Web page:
Slim Aarons (favourites)

Slim Aarons (favourites)

Originally a photographer for US military magazine “Yank” during World War II, Slim Aarons (1916–2006) defined an era of American modernism through his lens – crafting a career “photographing attractive people doing attractive things in attractive places”. His knack for capturing the sun-dazed glamour and frivolity of the 50s, 60s and 70s is now a standard for top art directors, designers, decorators and stylists, more so since the publishing of his photo album “A Wonderful Time” (1974).

Guests at the Villa Nirvana, owned by Oscar Obregon, in Las Brisas, Acapulco, Mexico, 1972. (Photo by Slim Aarons/Hulton Archive/Getty Images)

He gained entry to villas, yachts and chalets by becoming one of the crowd – using his charm and charisma to gain unrivalled access to the worlds of America’s jet-set, capturing some of the most intimate and candid portraits of the 20th century. Gary Cooper, Mick Jagger, Jacqueline Kennedy Onassis and other members of high society not only welcomed him but requested his presence and pictorial service at their events and in their day-to-day lives.

He’s a neat example of being friendly to get ahead in life.

Why I admire his work

Aarons’ oeuvre evokes mid-century America; each photo is a literal snapshot in time from this bygone era. Using the natural beauty of his subjects as the focal point of his work ensnared this golden era of sartorial opulence and exclusivity. The elaborate, picturesque settings effortlessly reflect lifestyles whilst remaining sincere, raw and un-staged.

This welcomed, yet voyeuristic, style not only shifts us back in time – it presents itself as a golden ticket to a holiday in a Malibu penthouse, a private villa in Tuscany or a mid-afternoon tanning session on a beach in the south of France.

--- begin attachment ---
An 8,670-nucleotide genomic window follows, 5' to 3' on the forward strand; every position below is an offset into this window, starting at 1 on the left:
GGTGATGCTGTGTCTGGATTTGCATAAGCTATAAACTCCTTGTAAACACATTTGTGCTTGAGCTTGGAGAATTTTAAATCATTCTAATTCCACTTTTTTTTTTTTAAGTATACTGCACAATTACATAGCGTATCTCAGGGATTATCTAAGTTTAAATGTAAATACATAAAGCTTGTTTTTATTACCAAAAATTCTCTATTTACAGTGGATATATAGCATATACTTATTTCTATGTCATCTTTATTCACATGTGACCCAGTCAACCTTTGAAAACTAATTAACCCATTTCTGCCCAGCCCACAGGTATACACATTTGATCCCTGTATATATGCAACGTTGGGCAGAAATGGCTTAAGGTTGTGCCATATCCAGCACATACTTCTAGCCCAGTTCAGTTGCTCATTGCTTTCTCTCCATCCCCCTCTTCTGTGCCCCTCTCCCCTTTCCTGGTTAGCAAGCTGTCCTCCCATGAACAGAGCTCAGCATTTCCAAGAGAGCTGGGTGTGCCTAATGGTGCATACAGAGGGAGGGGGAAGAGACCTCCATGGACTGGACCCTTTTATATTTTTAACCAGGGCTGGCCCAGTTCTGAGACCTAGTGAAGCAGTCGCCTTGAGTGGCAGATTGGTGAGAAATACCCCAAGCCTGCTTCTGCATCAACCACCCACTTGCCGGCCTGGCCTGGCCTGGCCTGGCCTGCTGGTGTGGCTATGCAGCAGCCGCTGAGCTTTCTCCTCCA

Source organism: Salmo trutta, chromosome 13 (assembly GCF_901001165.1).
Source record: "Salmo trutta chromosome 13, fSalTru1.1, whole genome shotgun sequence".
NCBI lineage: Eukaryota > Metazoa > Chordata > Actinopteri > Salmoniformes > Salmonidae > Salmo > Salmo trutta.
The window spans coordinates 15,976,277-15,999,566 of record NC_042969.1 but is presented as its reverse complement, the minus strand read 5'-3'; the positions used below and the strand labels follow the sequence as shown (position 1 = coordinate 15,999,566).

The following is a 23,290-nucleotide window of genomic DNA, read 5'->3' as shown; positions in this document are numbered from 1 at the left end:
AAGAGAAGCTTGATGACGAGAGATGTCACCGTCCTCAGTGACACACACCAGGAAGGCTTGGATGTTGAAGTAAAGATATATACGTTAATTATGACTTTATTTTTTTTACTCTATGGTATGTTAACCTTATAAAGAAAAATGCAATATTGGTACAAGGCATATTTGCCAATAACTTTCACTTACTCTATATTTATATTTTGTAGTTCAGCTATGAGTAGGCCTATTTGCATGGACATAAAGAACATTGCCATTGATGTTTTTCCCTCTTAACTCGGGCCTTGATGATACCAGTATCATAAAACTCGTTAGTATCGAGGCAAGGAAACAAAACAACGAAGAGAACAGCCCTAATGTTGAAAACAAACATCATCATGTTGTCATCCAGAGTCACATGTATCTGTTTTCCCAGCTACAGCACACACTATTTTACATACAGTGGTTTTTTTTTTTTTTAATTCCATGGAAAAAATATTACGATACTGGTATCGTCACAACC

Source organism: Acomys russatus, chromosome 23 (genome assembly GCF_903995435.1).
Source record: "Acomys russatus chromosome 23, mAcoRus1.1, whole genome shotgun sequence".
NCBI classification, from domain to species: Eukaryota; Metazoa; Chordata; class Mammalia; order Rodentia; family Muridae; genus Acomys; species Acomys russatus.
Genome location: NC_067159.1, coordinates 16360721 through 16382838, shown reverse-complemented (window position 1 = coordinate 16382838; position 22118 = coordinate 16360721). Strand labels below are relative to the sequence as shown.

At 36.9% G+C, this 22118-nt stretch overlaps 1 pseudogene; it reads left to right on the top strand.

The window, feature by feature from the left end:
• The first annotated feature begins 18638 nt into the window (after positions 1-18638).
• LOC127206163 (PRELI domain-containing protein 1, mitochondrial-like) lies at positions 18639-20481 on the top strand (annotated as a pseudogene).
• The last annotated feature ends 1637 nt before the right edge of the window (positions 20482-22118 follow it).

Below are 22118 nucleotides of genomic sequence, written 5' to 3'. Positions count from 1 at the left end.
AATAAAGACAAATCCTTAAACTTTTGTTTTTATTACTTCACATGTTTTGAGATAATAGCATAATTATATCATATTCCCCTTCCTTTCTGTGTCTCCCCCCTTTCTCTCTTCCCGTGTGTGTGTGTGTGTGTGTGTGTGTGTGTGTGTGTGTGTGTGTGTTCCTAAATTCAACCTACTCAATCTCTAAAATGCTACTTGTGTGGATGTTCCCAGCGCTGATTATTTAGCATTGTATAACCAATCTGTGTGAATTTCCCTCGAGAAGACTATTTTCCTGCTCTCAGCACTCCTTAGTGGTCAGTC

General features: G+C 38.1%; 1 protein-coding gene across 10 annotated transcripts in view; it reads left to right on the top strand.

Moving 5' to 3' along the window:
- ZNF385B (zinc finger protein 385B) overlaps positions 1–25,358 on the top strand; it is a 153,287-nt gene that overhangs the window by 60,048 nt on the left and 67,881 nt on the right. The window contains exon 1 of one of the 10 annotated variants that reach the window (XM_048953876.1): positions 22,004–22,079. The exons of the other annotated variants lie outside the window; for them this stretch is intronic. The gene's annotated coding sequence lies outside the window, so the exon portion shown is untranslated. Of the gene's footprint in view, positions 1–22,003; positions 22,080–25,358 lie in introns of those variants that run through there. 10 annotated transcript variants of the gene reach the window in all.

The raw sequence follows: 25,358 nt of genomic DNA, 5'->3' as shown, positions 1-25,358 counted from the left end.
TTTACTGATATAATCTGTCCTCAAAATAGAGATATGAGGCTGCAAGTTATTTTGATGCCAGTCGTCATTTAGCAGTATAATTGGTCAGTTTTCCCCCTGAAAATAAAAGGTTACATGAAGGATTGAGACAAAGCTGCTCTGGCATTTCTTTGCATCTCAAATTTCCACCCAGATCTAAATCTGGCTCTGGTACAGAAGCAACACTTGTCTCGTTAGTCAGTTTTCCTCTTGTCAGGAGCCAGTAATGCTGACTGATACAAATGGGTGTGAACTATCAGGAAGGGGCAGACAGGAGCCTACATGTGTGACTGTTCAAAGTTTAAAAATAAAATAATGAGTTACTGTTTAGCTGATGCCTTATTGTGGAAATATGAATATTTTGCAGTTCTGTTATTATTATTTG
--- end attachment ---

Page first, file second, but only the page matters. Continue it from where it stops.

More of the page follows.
Holidaymakers in Armacao dos Buzios, Brazil, January 1983. (Photo by Slim Aarons)
Leonard Dalsemer and his family at their villa in Lyford Cay, New Providence Island, April 1974. (Photo by Slim Aarons)
A desert house designed by Richard Neutra for Edgar J. Kaufmann, Palm Springs, California, January 1970. Lita Baron approaches, while in the foreground (left) Nelda Linsk, wife of art dealer Joseph Linsk, is talking to her friend, Helen Dzo Dzo. (Photo by Slim Aarons/Getty Images)

They would invite me to one of their parties because they knew I wouldn’t hurt them. I was one of them.

Slim Aarons to The (London) Independent, 2002

Carmen Alvarez enjoying a game of backgammon with Frank ‘Brandy’ Brandstetter in a swimming pool at Acapulco, 1978.
Guests at the Villa Nirvana, owned by Oscar Obregon, in Las Brisas, Acapulco, Mexico, 1978. (Photo by Slim Aarons)

Ninety-nine percent of my contemporaries kept on reporting about the miseries and worries of the world after the war… But hell, someone had to do the other stuff.

Slim Aarons on turning from wartime photography to society portraiture.

Guests around the pool at Las Hadas, Manzanillo, Mexico, 1974. (Photo by Slim Aarons)
Pierre Vincent Marais and his wife Isabelle holiday with friends at their modern home on the island of Mustique in the Grenadines. The house was designed by their son Bertrand for easy entertaining and has views across to the island of Bequia, 1989. (Photo by Slim Aarons)
%d bloggers like this: